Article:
Researchers at Northwestern University say they have potentially found a safer way to keep blood vessels healthy during and after surgery.
During open-heart procedures, physicians administer large doses of heparin to prevent clot formation. When given too much heparin, patients can develop complications from excessive bleeding. A common antidote is the compound protamine sulfate, which binds to heparin to reverse its effects.
“Protamine is a natural compound that has been used in surgeries for many decades,” said Guillermo Ameer, Sc.D.professor of biomedical engineering at Northwestern's McCormick School of Engineering and surgery at the Feinberg School of Medicine.
But when protamine doses are too large, they can also have an opposite effect, i.e., morphing into an anticoagulant that exacerbates the bleeding issues caused by heparin. Dr. Ameer and his team were able to revamp this long-established drug to not only prevent this risky side effect but to use it as a template to deliver nitric oxide (NO), a molecule that plays a vital role in many biological processes and is potentially useful to prevent scarring in vascular grafts and stents.
“[Our goal] was to synthesize an NO donor from a biological peptide that could revert to its native form upon NO release,” wrote the investigators in a study (“Diazeniumdiolation of protamine sulfate reverses mitogenic effects on smooth muscle cells and fibroblasts”) published online in Free Radical Biology and Medicine. “To this effect, protamine sulfate (PS), an FDA-approved peptide with reported vasodilator and anticoagulant properties, was diazeniumdiolated to form PS/NO.”
“Nitric oxide is a very protective molecule for vasculature,” said Robert van Lith, Ph.D., a postdoctoral fellow in Dr. Ameer's lab. “Normally, all of the cells inside blood vessels constantly secrete this molecule. It prevents the cell overgrowth that contributes to scarring in the blood vessel and keeps the inside of the vessel healthy.”
While other nitric oxide-releasing drugs do exist, most become toxic after the gas is expelled. Nitrosamine, for example, has been known to cause cancer. However, Dr. Ameer's team was able to convert protamine into a nitric oxide donor without changing its natural structure. Because protamine already naturally occurs in the body, it did not leave behind toxic byproducts.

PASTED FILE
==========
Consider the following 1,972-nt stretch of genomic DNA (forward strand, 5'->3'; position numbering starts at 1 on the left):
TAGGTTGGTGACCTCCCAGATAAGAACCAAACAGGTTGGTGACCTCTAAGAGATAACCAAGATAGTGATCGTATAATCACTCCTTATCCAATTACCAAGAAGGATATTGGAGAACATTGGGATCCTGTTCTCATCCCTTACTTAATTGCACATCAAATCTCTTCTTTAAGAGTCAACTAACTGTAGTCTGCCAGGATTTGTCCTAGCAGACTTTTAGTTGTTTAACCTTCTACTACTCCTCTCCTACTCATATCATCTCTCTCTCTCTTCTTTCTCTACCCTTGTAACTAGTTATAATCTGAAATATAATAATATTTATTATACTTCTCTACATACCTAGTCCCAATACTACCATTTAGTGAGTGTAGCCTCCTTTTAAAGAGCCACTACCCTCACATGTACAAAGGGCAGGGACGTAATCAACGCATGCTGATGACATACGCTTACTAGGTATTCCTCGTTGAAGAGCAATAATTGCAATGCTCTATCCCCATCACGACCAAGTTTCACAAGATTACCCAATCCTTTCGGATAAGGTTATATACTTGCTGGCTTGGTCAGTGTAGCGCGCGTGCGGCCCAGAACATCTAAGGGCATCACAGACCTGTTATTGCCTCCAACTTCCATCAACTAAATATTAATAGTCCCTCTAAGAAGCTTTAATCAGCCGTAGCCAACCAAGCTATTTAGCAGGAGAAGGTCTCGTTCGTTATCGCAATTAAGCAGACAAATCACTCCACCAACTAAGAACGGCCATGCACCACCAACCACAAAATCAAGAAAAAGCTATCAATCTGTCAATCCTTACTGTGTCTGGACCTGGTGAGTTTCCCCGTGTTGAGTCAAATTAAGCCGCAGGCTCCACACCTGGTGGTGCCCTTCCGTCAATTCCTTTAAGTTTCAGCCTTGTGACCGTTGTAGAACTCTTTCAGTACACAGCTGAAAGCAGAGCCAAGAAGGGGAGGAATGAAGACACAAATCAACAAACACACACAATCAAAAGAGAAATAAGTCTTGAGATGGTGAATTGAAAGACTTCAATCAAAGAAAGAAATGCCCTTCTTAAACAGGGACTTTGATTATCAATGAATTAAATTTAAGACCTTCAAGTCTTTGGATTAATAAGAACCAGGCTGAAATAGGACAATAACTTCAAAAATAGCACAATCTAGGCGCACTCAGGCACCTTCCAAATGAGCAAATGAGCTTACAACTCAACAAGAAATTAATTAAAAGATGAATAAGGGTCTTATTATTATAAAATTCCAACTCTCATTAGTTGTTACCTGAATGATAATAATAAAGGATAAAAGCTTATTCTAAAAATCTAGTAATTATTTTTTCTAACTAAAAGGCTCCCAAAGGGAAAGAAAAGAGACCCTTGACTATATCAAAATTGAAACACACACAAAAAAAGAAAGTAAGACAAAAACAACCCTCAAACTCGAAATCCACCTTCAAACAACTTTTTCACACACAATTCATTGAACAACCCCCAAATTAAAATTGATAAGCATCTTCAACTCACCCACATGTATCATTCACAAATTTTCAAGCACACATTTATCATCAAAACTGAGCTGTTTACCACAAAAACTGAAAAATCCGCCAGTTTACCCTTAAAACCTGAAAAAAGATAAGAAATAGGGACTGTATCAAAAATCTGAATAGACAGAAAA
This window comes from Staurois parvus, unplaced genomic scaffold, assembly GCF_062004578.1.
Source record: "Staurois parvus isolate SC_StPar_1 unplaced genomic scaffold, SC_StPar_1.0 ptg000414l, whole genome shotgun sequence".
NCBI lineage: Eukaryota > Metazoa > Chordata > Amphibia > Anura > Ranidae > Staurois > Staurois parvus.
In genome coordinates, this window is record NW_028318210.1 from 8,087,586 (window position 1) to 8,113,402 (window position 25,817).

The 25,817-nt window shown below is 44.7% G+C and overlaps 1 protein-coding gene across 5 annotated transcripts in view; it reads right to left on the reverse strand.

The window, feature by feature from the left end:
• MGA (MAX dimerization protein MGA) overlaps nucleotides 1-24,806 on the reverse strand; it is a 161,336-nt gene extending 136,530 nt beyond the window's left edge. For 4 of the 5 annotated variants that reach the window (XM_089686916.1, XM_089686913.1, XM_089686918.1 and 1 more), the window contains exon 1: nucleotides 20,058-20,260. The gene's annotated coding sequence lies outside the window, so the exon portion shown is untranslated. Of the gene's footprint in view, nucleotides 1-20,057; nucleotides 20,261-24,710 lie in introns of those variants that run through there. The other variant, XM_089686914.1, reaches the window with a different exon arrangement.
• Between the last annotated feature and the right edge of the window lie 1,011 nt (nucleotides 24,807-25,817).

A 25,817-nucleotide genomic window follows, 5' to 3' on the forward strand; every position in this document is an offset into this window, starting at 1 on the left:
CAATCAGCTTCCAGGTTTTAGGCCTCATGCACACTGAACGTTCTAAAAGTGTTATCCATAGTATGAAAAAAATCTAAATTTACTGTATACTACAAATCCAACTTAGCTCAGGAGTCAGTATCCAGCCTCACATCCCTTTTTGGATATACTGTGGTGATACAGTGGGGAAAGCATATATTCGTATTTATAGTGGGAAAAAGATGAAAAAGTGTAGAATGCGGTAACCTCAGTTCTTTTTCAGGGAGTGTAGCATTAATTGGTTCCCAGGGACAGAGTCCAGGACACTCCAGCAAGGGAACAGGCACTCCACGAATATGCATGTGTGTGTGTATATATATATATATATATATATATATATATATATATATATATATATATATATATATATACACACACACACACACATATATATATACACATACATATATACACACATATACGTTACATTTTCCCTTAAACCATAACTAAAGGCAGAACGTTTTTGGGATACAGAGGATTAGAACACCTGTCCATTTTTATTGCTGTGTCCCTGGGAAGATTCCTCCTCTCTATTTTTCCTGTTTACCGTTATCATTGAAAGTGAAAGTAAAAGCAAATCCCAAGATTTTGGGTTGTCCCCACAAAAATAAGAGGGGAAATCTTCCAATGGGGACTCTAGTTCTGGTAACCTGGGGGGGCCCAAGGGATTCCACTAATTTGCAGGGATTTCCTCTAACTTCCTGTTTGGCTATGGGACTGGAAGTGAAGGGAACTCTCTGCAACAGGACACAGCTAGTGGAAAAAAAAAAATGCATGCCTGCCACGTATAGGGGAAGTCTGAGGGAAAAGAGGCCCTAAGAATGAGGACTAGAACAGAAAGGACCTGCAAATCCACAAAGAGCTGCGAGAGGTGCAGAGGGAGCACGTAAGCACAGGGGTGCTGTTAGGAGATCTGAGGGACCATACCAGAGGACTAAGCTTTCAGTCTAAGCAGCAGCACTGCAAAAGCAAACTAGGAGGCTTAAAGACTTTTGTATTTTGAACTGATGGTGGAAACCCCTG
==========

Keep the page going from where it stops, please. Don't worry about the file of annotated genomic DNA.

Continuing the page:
“After protamine releases the nitric oxide, it reverts back to its natural form and still works as a heparin antidote,” noted Dr. van Lith. “This is a much safer alternative.”
Protamine is needed in many surgeries because the heparin dosing can be tricky. Surgeons must wait to administer protamine until after bleeding issues arise in the operating room, or when normal blood clotting needs to be re-established at the end of the surgery.
“It's not super precise as clotting needs to be monitored by surgeons during the surgery,” explained Dr. van Lith. “And at the end of the surgery, they want to restore normal clotting by neutralizing the remaining heparin.”
The research team found that adding nitric oxide does convert protamine into a slightly different molecule but does not affect its function as a heparin antidote. The modified protamine is capable of slowly releasing nitric oxide, preventing both cellular overgrowth and protamine's tendency to become a coagulant at higher doses.
Now the team plans to mix this new drug with a hydrogel that can be applied directly to the outside of an injured blood vessel to provide long-lasting prevention of the cell overgrowth that leads to scarring and obstruction of blood flow.
“We showed we can minimize the negative effects of protamine and turn this widely used drug into a safe nitric oxide generator,” said Dr. Ameer.